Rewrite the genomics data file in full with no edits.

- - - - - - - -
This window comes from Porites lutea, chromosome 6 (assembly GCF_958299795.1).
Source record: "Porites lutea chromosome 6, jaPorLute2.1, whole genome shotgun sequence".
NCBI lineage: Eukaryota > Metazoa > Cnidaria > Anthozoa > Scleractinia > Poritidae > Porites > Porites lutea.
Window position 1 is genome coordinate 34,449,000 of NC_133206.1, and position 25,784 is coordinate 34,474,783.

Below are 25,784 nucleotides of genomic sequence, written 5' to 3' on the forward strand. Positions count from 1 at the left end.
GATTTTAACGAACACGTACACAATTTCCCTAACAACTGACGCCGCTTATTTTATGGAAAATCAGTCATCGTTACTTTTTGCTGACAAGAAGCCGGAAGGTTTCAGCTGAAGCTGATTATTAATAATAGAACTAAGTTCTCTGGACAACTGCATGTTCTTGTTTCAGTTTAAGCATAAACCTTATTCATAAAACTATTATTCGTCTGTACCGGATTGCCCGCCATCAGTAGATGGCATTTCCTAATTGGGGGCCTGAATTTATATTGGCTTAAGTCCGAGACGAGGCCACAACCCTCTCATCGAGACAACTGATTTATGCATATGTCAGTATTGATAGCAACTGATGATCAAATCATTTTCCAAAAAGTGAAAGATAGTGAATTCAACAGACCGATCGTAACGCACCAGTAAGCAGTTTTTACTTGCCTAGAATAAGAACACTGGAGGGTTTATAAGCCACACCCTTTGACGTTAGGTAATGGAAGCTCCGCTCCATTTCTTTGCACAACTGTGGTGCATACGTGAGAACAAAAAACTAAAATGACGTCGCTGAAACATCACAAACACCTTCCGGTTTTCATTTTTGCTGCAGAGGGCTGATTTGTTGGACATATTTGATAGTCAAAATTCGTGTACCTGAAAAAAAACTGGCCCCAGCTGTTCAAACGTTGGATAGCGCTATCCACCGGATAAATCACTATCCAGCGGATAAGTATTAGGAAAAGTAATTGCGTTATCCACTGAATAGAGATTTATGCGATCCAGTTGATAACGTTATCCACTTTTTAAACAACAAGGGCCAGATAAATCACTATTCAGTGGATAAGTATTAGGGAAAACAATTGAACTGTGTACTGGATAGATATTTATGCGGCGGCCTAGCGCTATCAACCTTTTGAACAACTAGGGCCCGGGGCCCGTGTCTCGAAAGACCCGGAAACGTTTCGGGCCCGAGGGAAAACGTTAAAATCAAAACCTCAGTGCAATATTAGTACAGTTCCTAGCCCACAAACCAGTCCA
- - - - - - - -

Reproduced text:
This window comes from Porites lutea, chromosome 6 (assembly GCF_958299795.1).
Source record: "Porites lutea chromosome 6, jaPorLute2.1, whole genome shotgun sequence".
NCBI lineage: Eukaryota > Metazoa > Cnidaria > Anthozoa > Scleractinia > Poritidae > Porites > Porites lutea.
Window position 1 is genome coordinate 34,449,000 of NC_133206.1, and position 25,784 is coordinate 34,474,783.

Below are 25,784 nucleotides of genomic sequence, written 5' to 3' on the forward strand. Positions count from 1 at the left end.
GATTTTAACGAACACGTACACAATTTCCCTAACAACTGACGCCGCTTATTTTATGGAAAATCAGTCATCGTTACTTTTTGCTGACAAGAAGCCGGAAGGTTTCAGCTGAAGCTGATTATTAATAATAGAACTAAGTTCTCTGGACAACTGCATGTTCTTGTTTCAGTTTAAGCATAAACCTTATTCATAAAACTATTATTCGTCTGTACCGGATTGCCCGCCATCAGTAGATGGCATTTCCTAATTGGGGGCCTGAATTTATATTGGCTTAAGTCCGAGACGAGGCCACAACCCTCTCATCGAGACAACTGATTTATGCATATGTCAGTATTGATAGCAACTGATGATCAAATCATTTTCCAAAAAGTGAAAGATAGTGAATTCAACAGACCGATCGTAACGCACCAGTAAGCAGTTTTTACTTGCCTAGAATAAGAACACTGGAGGGTTTATAAGCCACACCCTTTGACGTTAGGTAATGGAAGCTCCGCTCCATTTCTTTGCACAACTGTGGTGCATACGTGAGAACAAAAAACTAAAATGACGTCGCTGAAACATCACAAACACCTTCCGGTTTTCATTTTTGCTGCAGAGGGCTGATTTGTTGGACATATTTGATAGTCAAAATTCGTGTACCTGAAAAAAAACTGGCCCCAGCTGTTCAAACGTTGGATAGCGCTATCCACCGGATAAATCACTATCCAGCGGATAAGTATTAGGAAAAGTAATTGCGTTATCCACTGAATAGAGATTTATGCGATCCAGTTGATAACGTTATCCACTTTTTAAACAACAAGGGCCAGATAAATCACTATTCAGTGGATAAGTATTAGGGAAAACAATTGAACTGTGTACTGGATAGATATTTATGCGGCGGCCTAGCGCTATCAACCTTTTGAACAACTAGGGCCCGGGGCCCGTGTCTCGAAAGACCCGGAAACGTTTCGGGCCCGAGGGAAAACGTTAAAATCAAAACCTCAGTGCAATATTAGTACAGTTCCTAGCCCACAAACCAGTCCA